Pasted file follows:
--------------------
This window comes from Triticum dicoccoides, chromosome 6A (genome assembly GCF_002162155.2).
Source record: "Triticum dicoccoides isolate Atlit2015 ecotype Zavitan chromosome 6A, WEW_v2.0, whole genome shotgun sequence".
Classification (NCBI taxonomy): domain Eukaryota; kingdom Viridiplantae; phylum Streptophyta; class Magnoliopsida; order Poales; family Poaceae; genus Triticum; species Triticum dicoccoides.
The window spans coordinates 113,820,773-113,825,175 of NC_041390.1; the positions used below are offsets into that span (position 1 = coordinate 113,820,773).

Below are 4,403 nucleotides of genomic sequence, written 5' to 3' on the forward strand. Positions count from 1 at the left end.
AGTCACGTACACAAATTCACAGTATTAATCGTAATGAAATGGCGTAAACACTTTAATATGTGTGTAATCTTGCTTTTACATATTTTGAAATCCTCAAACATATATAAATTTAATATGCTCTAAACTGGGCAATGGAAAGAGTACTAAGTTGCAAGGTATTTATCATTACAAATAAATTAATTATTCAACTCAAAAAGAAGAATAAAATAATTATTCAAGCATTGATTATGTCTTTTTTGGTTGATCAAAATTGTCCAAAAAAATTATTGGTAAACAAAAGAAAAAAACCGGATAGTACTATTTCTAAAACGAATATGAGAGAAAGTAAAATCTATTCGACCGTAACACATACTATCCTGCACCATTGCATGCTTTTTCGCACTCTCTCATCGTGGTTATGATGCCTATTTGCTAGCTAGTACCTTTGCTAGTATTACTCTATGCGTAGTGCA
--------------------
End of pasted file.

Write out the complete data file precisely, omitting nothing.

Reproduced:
This window comes from Triticum dicoccoides, chromosome 6A (genome assembly GCF_002162155.2).
Source record: "Triticum dicoccoides isolate Atlit2015 ecotype Zavitan chromosome 6A, WEW_v2.0, whole genome shotgun sequence".
Classification (NCBI taxonomy): domain Eukaryota; kingdom Viridiplantae; phylum Streptophyta; class Magnoliopsida; order Poales; family Poaceae; genus Triticum; species Triticum dicoccoides.
The window spans coordinates 113,820,773-113,825,175 of NC_041390.1; the positions used below are offsets into that span (position 1 = coordinate 113,820,773).

Below are 4,403 nucleotides of genomic sequence, written 5' to 3' on the forward strand. Positions count from 1 at the left end.
AGTCACGTACACAAATTCACAGTATTAATCGTAATGAAATGGCGTAAACACTTTAATATGTGTGTAATCTTGCTTTTACATATTTTGAAATCCTCAAACATATATAAATTTAATATGCTCTAAACTGGGCAATGGAAAGAGTACTAAGTTGCAAGGTATTTATCATTACAAATAAATTAATTATTCAACTCAAAAAGAAGAATAAAATAATTATTCAAGCATTGATTATGTCTTTTTTGGTTGATCAAAATTGTCCAAAAAAATTATTGGTAAACAAAAGAAAAAAACCGGATAGTACTATTTCTAAAACGAATATGAGAGAAAGTAAAATCTATTCGACCGTAACACATACTATCCTGCACCATTGCATGCTTTTTCGCACTCTCTCATCGTGGTTATGATGCCTATTTGCTAGCTAGTACCTTTGCTAGTATTACTCTATGCGTAGTGCA